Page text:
Our monthly news digest of all of the issues happening across the world relating to sea fishing, conservation and other issues relating to the marine environment.
November 2016 News
Anglers Demand Fair Deal on Bass: Anglers have called for a better deal on bass for 2017 after they were forced to put up with strict catch limits this year, while sections of the commercial fishing industry saw their bass quotas increase. For the first half of 2016 bass were a catch-and-release species only for anglers, and anglers were limited to retaining one fish per day per anglers for the rest of the year. The highly damaging gill net fishery, however, saw its quota for bass increase from one ton per month, to 1.3 tons. The UK government was accused of caving in to pressure from the commercial fishing industry when it agreed the deal. Now anglers, and the owners of charter boats, have been campaigning for the 2017 plan on bass to reach a fairer deal. This could include making bass a rod and line only species for commercial fishing, having a two month long closed season to allow bass to breed, and having a more flexible monthly bag limit for recreational anglers. The legislation and restrictions on bass fishing for 2017 will be announced next month. Read more here.
Bass Petition: The campaign to give more protection to bass in 2017 has extended to a petition which is calling for the government to maintain restrictions on fishing for bass with nets, and not to water down the proposals. The petition was organised by the angling writer, journalist and photographer Henry Gilbey and can be signed by clicking here. At the time of writing the petition had just passed the 10,000 signature mark, which means that the government will issue a response to it. If it receives more than 100,000 signatures then it will be considered for debate in Parliament.
Sea Turtle Found in UK: A rare Olive Ridley sea turtle – usually found in the tropical waters of the Pacific – was found washed up but alive on a Welsh beach this month. It is a mystery how the turtle ended up so far from its natural habitat of the tropical waters around the equator. The turtle was described as being in poor condition but luckily washed up right outside Anglesey Sea Zoo, and the staff were able to care for the turtle and were hopeful of nursing it back to full health, after which it would be transported back to warmer waters and released. Read more and see pictures by clicking here.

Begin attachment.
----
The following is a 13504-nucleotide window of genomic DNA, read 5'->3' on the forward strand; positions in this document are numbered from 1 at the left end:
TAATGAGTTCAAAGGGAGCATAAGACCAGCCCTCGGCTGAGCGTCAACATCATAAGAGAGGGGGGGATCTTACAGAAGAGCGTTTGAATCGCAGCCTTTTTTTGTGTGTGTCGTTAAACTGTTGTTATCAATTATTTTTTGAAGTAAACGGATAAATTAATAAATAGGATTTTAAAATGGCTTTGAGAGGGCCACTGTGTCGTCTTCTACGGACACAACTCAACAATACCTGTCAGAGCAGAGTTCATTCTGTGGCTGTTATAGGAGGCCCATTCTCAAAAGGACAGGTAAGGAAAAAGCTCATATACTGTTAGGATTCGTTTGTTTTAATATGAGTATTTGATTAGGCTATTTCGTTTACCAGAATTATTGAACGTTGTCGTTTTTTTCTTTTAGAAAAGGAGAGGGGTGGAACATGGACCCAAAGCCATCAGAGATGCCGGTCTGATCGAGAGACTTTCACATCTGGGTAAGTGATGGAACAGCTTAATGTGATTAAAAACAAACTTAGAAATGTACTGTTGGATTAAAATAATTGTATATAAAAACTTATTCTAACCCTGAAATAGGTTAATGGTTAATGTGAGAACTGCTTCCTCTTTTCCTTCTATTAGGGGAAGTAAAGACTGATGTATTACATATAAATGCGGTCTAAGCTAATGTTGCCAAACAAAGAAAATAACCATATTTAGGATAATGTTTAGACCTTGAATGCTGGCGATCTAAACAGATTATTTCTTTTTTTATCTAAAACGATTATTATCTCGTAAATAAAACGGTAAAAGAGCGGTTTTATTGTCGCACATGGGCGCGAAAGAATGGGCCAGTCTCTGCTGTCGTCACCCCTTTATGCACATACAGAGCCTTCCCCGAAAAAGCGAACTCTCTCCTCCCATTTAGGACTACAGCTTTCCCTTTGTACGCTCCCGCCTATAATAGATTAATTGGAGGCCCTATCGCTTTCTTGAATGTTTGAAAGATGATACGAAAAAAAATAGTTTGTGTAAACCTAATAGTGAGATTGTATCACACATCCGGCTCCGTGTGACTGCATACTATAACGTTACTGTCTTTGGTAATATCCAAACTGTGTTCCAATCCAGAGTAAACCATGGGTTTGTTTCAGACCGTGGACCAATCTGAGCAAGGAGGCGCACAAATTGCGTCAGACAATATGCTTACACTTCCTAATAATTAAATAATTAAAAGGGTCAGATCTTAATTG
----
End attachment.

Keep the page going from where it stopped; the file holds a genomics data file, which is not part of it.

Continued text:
Dispute Over $2.8 million Fishing Prize: The winner of the $2.8 million top prize in a US fishing competition looks set to be decided by a federal judge. The Baltimore Sun reported that the White Marlin Open – a tournament which has been held off the coast of Ocean City, Maryland since 1974 – was won with a 76.5lb white marlin. However, there were allegations that the fish was caught before the competition officially began, and the team of the winning boat failed a series of polygraph (lie detector) tests. The organisers of the competition want to distribute the prize money between other entrants, but the crew of the winning boat insist they have done nothing wrong. It will now take a federal judge to decide who gets the prize money. Read more here.
Do Fish Have Feelings?: A new book entitled Fish Have Feelings, Too: The Inner Lives of Our Underwater Cousins claims that fish are much more intelligent than we think and can experience pleasure and pain, learn and even recognise human faces. Dr. John Balcombe, the author of the book, says that experiments and observations have shown that fish express emotions and display social behaviour. Examples include moray eels and groupers working together to catch prey and small cleaner fish pick parasites off larger creatures. However, Dr. Balcombe claims that fish also use touch to give pleasure to other fish, stating that cleaner fish will run their fins along larger fish (as well as removing the parasites) to ensure that the larger fish return. He also says that far from having poor memories fish can remember information, including human faces. Dr. Balcombe – who has not eaten fish in over thirty years – has used his book to campaign for better treatment of fish and believes that we should re-assess the way we treat the 32,000 species of fish found across the world. Read the full article in the Express here.